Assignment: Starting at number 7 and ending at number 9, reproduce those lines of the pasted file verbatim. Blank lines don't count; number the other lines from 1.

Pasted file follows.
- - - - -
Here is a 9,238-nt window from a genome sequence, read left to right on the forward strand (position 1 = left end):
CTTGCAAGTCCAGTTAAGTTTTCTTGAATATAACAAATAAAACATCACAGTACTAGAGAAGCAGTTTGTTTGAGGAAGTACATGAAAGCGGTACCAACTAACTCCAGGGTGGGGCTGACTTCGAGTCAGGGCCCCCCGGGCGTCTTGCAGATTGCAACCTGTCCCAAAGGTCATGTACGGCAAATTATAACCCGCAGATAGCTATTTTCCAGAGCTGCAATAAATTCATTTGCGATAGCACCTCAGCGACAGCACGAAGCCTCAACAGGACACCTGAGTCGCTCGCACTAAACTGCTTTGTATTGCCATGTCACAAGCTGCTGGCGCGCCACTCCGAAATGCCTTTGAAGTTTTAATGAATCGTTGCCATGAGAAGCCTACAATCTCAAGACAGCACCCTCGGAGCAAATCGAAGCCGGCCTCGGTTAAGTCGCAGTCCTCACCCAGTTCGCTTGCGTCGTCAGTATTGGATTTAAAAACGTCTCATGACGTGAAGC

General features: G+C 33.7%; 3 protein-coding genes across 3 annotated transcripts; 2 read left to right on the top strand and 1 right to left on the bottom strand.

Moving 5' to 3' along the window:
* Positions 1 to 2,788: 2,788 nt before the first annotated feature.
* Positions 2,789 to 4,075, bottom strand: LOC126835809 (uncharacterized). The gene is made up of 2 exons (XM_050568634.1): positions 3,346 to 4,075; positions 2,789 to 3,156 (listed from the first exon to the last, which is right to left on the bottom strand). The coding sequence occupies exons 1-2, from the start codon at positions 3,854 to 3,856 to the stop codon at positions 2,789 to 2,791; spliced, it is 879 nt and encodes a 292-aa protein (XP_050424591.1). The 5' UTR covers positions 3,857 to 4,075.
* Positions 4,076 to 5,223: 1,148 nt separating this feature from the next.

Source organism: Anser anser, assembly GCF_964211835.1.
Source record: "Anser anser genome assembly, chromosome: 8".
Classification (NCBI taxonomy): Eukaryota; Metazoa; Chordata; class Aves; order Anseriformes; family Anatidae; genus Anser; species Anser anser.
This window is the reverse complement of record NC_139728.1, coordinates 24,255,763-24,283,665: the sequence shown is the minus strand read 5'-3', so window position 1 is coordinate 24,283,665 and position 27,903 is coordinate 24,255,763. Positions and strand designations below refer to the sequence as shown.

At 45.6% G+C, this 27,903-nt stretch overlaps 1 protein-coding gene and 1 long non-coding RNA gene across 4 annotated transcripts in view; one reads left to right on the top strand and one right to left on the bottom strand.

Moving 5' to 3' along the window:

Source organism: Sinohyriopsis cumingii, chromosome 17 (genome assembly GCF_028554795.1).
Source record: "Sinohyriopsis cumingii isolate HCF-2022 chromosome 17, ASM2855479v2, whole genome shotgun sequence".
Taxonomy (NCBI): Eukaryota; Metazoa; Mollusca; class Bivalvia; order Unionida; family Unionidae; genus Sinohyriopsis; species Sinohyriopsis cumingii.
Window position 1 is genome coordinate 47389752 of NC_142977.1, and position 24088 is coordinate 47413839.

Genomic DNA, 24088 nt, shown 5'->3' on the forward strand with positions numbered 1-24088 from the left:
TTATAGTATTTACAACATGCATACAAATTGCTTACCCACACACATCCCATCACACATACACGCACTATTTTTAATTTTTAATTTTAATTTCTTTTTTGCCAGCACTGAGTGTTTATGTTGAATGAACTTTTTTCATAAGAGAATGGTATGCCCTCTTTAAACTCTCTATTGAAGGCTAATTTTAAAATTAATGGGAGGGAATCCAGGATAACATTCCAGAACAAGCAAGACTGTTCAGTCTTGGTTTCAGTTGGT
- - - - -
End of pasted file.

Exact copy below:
* Positions 4,076 to 5,223: 1,148 nt separating this feature from the next.

Source organism: Anser anser, assembly GCF_964211835.1.
Source record: "Anser anser genome assembly, chromosome: 8".